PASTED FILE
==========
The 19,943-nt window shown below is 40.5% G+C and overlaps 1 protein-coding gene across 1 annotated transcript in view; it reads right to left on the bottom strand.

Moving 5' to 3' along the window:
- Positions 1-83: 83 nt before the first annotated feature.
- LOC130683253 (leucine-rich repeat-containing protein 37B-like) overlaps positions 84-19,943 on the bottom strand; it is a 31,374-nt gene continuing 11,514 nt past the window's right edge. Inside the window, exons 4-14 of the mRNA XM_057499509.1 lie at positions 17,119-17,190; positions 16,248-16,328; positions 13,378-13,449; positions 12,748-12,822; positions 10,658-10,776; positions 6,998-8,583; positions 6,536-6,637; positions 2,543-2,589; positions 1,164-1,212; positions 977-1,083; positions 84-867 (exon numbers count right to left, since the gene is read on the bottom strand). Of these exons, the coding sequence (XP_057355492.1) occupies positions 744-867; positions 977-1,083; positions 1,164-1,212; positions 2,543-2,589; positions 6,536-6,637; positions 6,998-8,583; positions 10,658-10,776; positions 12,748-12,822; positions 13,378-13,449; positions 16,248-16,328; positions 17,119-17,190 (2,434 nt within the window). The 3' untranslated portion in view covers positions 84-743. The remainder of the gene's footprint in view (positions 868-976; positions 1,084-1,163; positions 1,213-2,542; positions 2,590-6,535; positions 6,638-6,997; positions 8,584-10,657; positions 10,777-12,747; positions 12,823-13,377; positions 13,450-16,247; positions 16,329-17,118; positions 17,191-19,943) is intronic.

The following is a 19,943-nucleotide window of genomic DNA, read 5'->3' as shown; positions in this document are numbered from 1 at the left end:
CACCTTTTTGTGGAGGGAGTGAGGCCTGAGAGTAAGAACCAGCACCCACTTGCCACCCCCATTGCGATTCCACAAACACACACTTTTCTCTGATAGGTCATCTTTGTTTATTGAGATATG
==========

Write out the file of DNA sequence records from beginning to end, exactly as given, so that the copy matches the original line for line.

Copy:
The 19,943-nt window shown below is 40.5% G+C and overlaps 1 protein-coding gene across 1 annotated transcript in view; it reads right to left on the bottom strand.

Moving 5' to 3' along the window:
- Positions 1-83: 83 nt before the first annotated feature.
- LOC130683253 (leucine-rich repeat-containing protein 37B-like) overlaps positions 84-19,943 on the bottom strand; it is a 31,374-nt gene continuing 11,514 nt past the window's right edge. Inside the window, exons 4-14 of the mRNA XM_057499509.1 lie at positions 17,119-17,190; positions 16,248-16,328; positions 13,378-13,449; positions 12,748-12,822; positions 10,658-10,776; positions 6,998-8,583; positions 6,536-6,637; positions 2,543-2,589; positions 1,164-1,212; positions 977-1,083; positions 84-867 (exon numbers count right to left, since the gene is read on the bottom strand). Of these exons, the coding sequence (XP_057355492.1) occupies positions 744-867; positions 977-1,083; positions 1,164-1,212; positions 2,543-2,589; positions 6,536-6,637; positions 6,998-8,583; positions 10,658-10,776; positions 12,748-12,822; positions 13,378-13,449; positions 16,248-16,328; positions 17,119-17,190 (2,434 nt within the window). The 3' untranslated portion in view covers positions 84-743. The remainder of the gene's footprint in view (positions 868-976; positions 1,084-1,163; positions 1,213-2,542; positions 2,590-6,535; positions 6,638-6,997; positions 8,584-10,657; positions 10,777-12,747; positions 12,823-13,377; positions 13,450-16,247; positions 16,329-17,118; positions 17,191-19,943) is intronic.

The following is a 19,943-nucleotide window of genomic DNA, read 5'->3' as shown; positions in this document are numbered from 1 at the left end:
CACCTTTTTGTGGAGGGAGTGAGGCCTGAGAGTAAGAACCAGCACCCACTTGCCACCCCCATTGCGATTCCACAAACACACACTTTTCTCTGATAGGTCATCTTTGTTTATTGAGATATG